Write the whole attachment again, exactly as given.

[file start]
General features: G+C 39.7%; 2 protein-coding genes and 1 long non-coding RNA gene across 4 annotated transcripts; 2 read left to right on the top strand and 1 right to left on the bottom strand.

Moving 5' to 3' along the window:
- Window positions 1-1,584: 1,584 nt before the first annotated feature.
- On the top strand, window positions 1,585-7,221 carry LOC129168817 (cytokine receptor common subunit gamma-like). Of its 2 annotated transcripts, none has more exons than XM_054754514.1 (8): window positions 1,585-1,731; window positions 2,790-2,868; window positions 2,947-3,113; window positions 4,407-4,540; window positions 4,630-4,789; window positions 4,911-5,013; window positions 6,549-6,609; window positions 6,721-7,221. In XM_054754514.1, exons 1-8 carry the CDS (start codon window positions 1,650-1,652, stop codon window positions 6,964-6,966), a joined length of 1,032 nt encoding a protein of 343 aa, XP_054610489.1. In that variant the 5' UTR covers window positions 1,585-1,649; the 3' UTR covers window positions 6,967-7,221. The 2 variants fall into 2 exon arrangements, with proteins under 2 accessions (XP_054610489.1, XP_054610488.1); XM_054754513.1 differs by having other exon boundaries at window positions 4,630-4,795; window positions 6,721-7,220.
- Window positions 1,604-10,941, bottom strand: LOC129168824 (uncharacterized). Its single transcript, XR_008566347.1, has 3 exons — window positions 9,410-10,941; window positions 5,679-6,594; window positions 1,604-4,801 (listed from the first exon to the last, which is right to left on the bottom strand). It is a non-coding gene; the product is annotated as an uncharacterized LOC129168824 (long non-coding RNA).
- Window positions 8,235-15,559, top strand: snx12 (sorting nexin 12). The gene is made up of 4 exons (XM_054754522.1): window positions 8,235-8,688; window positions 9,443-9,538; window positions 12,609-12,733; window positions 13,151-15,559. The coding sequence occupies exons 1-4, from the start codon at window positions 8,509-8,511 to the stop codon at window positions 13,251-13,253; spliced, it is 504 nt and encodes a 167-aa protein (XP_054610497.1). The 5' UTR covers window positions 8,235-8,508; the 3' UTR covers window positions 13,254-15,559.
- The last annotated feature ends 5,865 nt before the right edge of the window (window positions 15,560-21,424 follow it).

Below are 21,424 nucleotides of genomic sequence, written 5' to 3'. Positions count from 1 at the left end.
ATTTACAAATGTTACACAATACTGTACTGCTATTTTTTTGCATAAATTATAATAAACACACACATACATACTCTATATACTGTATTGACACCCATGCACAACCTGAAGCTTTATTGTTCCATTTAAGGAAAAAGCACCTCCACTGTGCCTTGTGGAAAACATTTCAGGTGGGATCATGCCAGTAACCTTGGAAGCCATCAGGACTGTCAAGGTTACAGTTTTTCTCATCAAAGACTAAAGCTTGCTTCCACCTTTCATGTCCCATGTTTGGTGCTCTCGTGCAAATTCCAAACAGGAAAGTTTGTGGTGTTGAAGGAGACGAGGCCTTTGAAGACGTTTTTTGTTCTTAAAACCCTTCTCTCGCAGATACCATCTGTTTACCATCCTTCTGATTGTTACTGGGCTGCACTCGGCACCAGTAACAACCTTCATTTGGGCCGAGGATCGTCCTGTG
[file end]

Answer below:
General features: G+C 39.7%; 2 protein-coding genes and 1 long non-coding RNA gene across 4 annotated transcripts; 2 read left to right on the top strand and 1 right to left on the bottom strand.

Moving 5' to 3' along the window:
- Window positions 1-1,584: 1,584 nt before the first annotated feature.
- On the top strand, window positions 1,585-7,221 carry LOC129168817 (cytokine receptor common subunit gamma-like). Of its 2 annotated transcripts, none has more exons than XM_054754514.1 (8): window positions 1,585-1,731; window positions 2,790-2,868; window positions 2,947-3,113; window positions 4,407-4,540; window positions 4,630-4,789; window positions 4,911-5,013; window positions 6,549-6,609; window positions 6,721-7,221. In XM_054754514.1, exons 1-8 carry the CDS (start codon window positions 1,650-1,652, stop codon window positions 6,964-6,966), a joined length of 1,032 nt encoding a protein of 343 aa, XP_054610489.1. In that variant the 5' UTR covers window positions 1,585-1,649; the 3' UTR covers window positions 6,967-7,221. The 2 variants fall into 2 exon arrangements, with proteins under 2 accessions (XP_054610489.1, XP_054610488.1); XM_054754513.1 differs by having other exon boundaries at window positions 4,630-4,795; window positions 6,721-7,220.
- Window positions 1,604-10,941, bottom strand: LOC129168824 (uncharacterized). Its single transcript, XR_008566347.1, has 3 exons — window positions 9,410-10,941; window positions 5,679-6,594; window positions 1,604-4,801 (listed from the first exon to the last, which is right to left on the bottom strand). It is a non-coding gene; the product is annotated as an uncharacterized LOC129168824 (long non-coding RNA).
- Window positions 8,235-15,559, top strand: snx12 (sorting nexin 12). The gene is made up of 4 exons (XM_054754522.1): window positions 8,235-8,688; window positions 9,443-9,538; window positions 12,609-12,733; window positions 13,151-15,559. The coding sequence occupies exons 1-4, from the start codon at window positions 8,509-8,511 to the stop codon at window positions 13,251-13,253; spliced, it is 504 nt and encodes a 167-aa protein (XP_054610497.1). The 5' UTR covers window positions 8,235-8,508; the 3' UTR covers window positions 13,254-15,559.
- The last annotated feature ends 5,865 nt before the right edge of the window (window positions 15,560-21,424 follow it).

Below are 21,424 nucleotides of genomic sequence, written 5' to 3'. Positions count from 1 at the left end.
ATTTACAAATGTTACACAATACTGTACTGCTATTTTTTTGCATAAATTATAATAAACACACACATACATACTCTATATACTGTATTGACACCCATGCACAACCTGAAGCTTTATTGTTCCATTTAAGGAAAAAGCACCTCCACTGTGCCTTGTGGAAAACATTTCAGGTGGGATCATGCCAGTAACCTTGGAAGCCATCAGGACTGTCAAGGTTACAGTTTTTCTCATCAAAGACTAAAGCTTGCTTCCACCTTTCATGTCCCATGTTTGGTGCTCTCGTGCAAATTCCAAACAGGAAAGTTTGTGGTGTTGAAGGAGACGAGGCCTTTGAAGACGTTTTTTGTTCTTAAAACCCTTCTCTCGCAGATACCATCTGTTTACCATCCTTCTGATTGTTACTGGGCTGCACTCGGCACCAGTAACAACCTTCATTTGGGCCGAGGATCGTCCTGTG